Abstract

Abstract 1158

Paroxysmal nocturnal hemoglobinuria (PNH) is an acquired hematopoietic stem cell disorder characterized by a global deficiency of glycosylphospatidyl inositol-floated proteins (GPI-AP) on the membrane of all cell types derived from the affected stem cell. While the PNH phenotype is non-malignant, outgrowth of GPI-AP (-) clones is mediated by a selective advantage in the context of a permissive condition, such as autoimmune-mediated bone marrow suppression as seen in aplastic anemia (AA). The GPI-AP (-) phenotype results from mutations of the PIG-A gene, located at Xp22.2, which participates in GPI synthesis. Because the gene is X-linked, a single frame-shift or missense inactivating mutation results in loss of enzyme function resulting in GPI-AP deficiency on the cell surface. Due to × chromosome inactivation, the frequency of PNH is similar in men and women.

New cytogenetic technologies such as single nucleotide polymorphism array (SNP-A)-based karyotyping show superb resolution allowing for detection of submicroscopic chromosomal defects not seen on metaphase karyotyping. We applied this technology to identify clonal aberrations in patients with PNH (N=32). The average size of the PNH by percentage of CD55/CD59 double negative granulocytes was 73%.

Among this cohort, we identified 3 patients with a clonal GPI (-) hematopoietic cell population resembling canonical PNH, but who did not harbor an identifiable mutation in PIG-A. Patients had classic symptoms of hemolysis and fairly typical clinical course. By quantitative PCR, these patients also lacked expression of PIG-A. During this molecular screen, a microdeletion of Xp22.2 encompassing the PIG-A locus, was found in GPI (-) sorted myeloid cells in these 3 patients using GPI (+) T cells as the comparator. This finding underscores the acquired somatic nature of this deletion in these patients. The deletions were 555kb, 506kb and 616kb in length. A commonly deleted region (CDR) of 437kb included PIGA as well seven known neighboring genes (ASB9, ASB11, FIGF, PIR, BMX, ACE2, and TMEM27) and predicted LOC100288981. One patient with the Xq22.2 deletion also had copy neutral loss of heterozygosity (CN-LOH) encompassing 9p24.3p21.3; the JAK2 V617F mutation was found in this patient. One of the remaining 29 patients had trisomy 8, 9 and 21, suggesting a concurrent diagnosis of myelodysplastic syndrome.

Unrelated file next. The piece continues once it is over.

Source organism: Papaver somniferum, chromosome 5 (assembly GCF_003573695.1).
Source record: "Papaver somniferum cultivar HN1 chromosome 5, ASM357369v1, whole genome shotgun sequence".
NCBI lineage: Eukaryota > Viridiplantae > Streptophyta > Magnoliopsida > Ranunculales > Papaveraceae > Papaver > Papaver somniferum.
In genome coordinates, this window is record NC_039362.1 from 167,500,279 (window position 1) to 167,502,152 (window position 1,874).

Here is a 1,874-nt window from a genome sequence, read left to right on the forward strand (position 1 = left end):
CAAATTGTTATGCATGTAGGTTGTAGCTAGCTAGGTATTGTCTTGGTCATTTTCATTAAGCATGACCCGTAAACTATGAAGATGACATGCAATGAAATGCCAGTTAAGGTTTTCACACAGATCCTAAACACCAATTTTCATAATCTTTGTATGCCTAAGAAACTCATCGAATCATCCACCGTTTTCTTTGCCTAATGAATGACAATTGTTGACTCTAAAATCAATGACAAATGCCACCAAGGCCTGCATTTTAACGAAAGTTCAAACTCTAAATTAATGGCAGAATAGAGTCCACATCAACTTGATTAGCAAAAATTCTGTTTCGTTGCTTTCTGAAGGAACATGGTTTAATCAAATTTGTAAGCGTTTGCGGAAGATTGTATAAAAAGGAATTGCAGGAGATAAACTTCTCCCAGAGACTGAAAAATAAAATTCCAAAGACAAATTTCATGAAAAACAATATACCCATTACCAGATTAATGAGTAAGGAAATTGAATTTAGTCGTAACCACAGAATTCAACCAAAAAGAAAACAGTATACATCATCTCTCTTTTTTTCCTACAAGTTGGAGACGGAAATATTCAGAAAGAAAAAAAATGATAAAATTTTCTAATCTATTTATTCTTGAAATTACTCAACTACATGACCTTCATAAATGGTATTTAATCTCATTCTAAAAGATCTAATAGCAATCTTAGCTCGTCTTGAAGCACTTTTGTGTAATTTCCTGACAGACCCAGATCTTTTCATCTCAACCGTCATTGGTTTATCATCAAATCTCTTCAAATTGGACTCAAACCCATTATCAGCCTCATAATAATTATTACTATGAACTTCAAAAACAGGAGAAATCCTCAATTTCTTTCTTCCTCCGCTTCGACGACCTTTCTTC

The PNH phenotype in the male patients (N=2) is easily explained by a hemizygous deletion of the X-linked PIG-A gene. However, in the female patient, the deletion must have occurred on the active (un-lyonized) × chromosome leading to loss of PIG-A transcription and thereby GPI (-) clonal expansion. Nested PCR reactions were performed to amply individual exons of the PIG-A gene and the presence of a wild-type PIG-A gene on the inactive × chromosome was verified by exon amplification, cloning, and sequencing. Our observation indicates that in addition to mutations, the PNH phenotype may arise from an alternate molecular mechanism, namely a segmental chromosomal deletion involving the PIGA locus in addition to inactivating mutations. While three instances of small intragenic deletions, including 2<4kb and one with undefined breakpoints limited to the PIGA gene, have been reported previously, our study describes the first cases of PNH due to a true chromosomal aberration involving Xp22.2 (∼500 kb), spanning a number of genes including PIGA. This clonal deletion of chromosomal material likely leads to the same selective clonal advantage as hypomorphic mutation of the PIG-A gene.

Disclosures:

No relevant conflicts of interest to declare.

Author notes

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Asterisk with author names denotes non-ASH members.